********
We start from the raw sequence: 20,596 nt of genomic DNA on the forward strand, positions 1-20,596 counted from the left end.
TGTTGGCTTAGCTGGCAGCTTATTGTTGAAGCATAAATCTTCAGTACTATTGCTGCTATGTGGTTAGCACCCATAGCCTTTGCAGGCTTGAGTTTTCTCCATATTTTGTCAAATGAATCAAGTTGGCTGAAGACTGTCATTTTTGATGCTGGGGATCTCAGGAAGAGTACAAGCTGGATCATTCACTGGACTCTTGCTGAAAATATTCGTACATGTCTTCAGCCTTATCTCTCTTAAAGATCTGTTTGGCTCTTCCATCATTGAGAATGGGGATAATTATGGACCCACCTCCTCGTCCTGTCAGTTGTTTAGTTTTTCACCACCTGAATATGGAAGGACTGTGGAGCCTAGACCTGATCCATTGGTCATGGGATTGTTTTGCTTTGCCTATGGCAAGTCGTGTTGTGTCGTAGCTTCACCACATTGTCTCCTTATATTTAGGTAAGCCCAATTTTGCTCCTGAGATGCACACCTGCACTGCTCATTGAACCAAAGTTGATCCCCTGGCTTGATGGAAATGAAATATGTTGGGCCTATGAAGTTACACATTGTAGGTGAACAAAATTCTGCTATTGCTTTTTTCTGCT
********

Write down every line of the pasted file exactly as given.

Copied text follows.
We start from the raw sequence: 20,596 nt of genomic DNA on the forward strand, positions 1-20,596 counted from the left end.
TGTTGGCTTAGCTGGCAGCTTATTGTTGAAGCATAAATCTTCAGTACTATTGCTGCTATGTGGTTAGCACCCATAGCCTTTGCAGGCTTGAGTTTTCTCCATATTTTGTCAAATGAATCAAGTTGGCTGAAGACTGTCATTTTTGATGCTGGGGATCTCAGGAAGAGTACAAGCTGGATCATTCACTGGACTCTTGCTGAAAATATTCGTACATGTCTTCAGCCTTATCTCTCTTAAAGATCTGTTTGGCTCTTCCATCATTGAGAATGGGGATAATTATGGACCCACCTCCTCGTCCTGTCAGTTGTTTAGTTTTTCACCACCTGAATATGGAAGGACTGTGGAGCCTAGACCTGATCCATTGGTCATGGGATTGTTTTGCTTTGCCTATGGCAAGTCGTGTTGTGTCGTAGCTTCACCACATTGTCTCCTTATATTTAGGTAAGCCCAATTTTGCTCCTGAGATGCACACCTGCACTGCTCATTGAACCAAAGTTGATCCCCTGGCTTGATGGAAATGAAATATGTTGGGCCTATGAAGTTACACATTGTAGGTGAACAAAATTCTGCTATTGCTTTTTTCTGCT